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I do not understand what the difference is between calculating growth by using the average slope of the loglinear growth and calculating it using CAGR. Would it not give you the same answer ?
thanks 
panos


I'm sorry for the delayed reply. I do not use the trend growth rates in my analyses and had to track down the answer. The CAGR is what you would expectthe percentage growth rate that, compounded over the N periods that elapse between when X and Y are recorded, turns X into Y (Y = X * (1+CAGR)^N).
I am not certain about the "Trend Growth", but the description of the calculation makes it sound like some form of average annual return (i.e. 3 period YoY growth of 5%, 10%, and 15% would return 10%)however, if the starting point is 1, the CAGR is defined by the following math: Initial condition: 1 Final condition: 1*((1.05)*(1.10)*(1.15)) = 1.32825 Number of periods: 3 CAGR: 1.32825 = 1 * (1+CAGR)^3 > CAGR ~= 9.924% 


Hi the way I understood it is as follows
in your example the series would become 1 1.05 1.155 1.32825 so you take log(1.051) + ( log 1.1551.05) + log ( 1.328251.155) and average by 3 = 0.04109 if you raise to the power of 10 you get a return of 1.09924 same as yours On a different subject I am confused about the fllowing Free Operating Cash Flow Excluding Dividends5 Year CAGR This is the compound annual growth rate of Free Operating Cash Flow Excluding Dividends over the last 5 years. Free Operating Cash Flow Excluding Dividends is calculated as Cash Flow From Operations minus Capital Expenditures. cash flow from operations should not include dividends. The way the definition says is calculated it does not seem to subtract anything ? thanks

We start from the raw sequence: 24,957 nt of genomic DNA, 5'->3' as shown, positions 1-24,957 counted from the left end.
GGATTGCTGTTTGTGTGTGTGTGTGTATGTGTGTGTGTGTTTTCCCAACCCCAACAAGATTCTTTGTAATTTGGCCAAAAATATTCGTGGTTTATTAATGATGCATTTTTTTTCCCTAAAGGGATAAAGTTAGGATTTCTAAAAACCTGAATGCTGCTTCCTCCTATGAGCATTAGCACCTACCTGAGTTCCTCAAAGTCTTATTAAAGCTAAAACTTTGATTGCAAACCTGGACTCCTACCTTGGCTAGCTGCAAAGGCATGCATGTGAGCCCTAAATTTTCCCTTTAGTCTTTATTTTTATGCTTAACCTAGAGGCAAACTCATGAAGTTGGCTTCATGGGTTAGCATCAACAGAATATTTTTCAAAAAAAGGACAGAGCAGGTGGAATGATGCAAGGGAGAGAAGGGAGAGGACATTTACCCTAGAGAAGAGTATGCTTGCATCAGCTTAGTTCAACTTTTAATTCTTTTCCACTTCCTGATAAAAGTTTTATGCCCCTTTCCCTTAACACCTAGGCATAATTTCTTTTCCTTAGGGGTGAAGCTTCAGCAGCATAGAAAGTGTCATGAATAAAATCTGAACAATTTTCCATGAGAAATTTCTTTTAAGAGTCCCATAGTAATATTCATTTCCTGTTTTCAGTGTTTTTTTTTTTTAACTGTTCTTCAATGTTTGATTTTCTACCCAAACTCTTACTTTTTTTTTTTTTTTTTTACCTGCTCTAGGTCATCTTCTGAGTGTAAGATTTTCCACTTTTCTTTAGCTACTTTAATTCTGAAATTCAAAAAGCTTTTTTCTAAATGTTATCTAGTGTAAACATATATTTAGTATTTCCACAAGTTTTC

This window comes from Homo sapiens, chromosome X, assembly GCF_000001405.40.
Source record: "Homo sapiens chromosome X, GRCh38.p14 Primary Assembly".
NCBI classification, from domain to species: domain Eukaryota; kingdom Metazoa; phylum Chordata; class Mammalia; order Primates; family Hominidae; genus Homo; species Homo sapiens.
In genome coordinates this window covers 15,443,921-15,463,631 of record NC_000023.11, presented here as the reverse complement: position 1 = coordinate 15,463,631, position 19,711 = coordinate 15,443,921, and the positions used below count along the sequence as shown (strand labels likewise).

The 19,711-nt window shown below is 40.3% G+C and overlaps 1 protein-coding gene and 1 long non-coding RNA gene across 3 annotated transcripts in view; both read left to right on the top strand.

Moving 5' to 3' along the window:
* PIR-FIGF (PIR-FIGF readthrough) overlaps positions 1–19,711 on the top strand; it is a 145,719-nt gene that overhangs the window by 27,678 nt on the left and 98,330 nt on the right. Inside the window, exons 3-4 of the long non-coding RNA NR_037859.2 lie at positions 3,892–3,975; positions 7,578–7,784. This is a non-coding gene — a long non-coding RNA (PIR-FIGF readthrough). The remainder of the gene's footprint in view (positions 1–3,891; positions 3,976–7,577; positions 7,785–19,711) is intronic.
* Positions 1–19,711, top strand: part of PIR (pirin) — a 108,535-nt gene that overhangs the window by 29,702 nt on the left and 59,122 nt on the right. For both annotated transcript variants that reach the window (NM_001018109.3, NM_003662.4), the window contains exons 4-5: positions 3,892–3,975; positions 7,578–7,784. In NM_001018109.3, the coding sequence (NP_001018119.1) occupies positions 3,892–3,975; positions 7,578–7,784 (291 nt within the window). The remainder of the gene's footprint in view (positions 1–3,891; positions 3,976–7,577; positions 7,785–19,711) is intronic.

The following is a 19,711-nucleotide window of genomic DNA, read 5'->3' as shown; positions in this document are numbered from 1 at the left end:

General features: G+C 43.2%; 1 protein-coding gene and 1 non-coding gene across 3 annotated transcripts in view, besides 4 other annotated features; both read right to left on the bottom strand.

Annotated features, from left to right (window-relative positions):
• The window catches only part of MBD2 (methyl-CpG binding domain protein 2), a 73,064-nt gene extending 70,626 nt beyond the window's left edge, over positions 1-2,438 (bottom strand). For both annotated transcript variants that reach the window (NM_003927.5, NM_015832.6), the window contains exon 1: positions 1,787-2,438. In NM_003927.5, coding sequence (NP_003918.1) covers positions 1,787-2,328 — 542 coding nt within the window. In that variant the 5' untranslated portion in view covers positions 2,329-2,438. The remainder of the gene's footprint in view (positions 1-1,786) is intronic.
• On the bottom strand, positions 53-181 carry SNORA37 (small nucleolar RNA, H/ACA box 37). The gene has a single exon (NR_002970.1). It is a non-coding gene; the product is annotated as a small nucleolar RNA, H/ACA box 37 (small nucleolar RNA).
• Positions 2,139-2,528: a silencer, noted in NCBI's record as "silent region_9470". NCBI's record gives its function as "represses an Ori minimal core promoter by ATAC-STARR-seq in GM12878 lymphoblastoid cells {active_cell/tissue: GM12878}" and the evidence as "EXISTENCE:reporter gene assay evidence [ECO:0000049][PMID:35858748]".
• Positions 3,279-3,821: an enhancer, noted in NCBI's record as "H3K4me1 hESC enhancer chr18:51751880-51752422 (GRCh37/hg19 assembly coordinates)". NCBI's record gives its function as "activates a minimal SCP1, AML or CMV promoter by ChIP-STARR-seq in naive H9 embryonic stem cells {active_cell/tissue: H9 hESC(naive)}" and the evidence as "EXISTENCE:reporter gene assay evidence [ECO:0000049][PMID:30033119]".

panos


The Reuters definition for Free Cash Flow does subtract out dividends paid. See: screener.co/component/content/article/55...985textandarticle .
The metric you are looking at does not subtract out dividends paid. There is some disagreement as to whether FCF should include or exclude dividends. Reuters has chosen to present it with dividends subtracted out.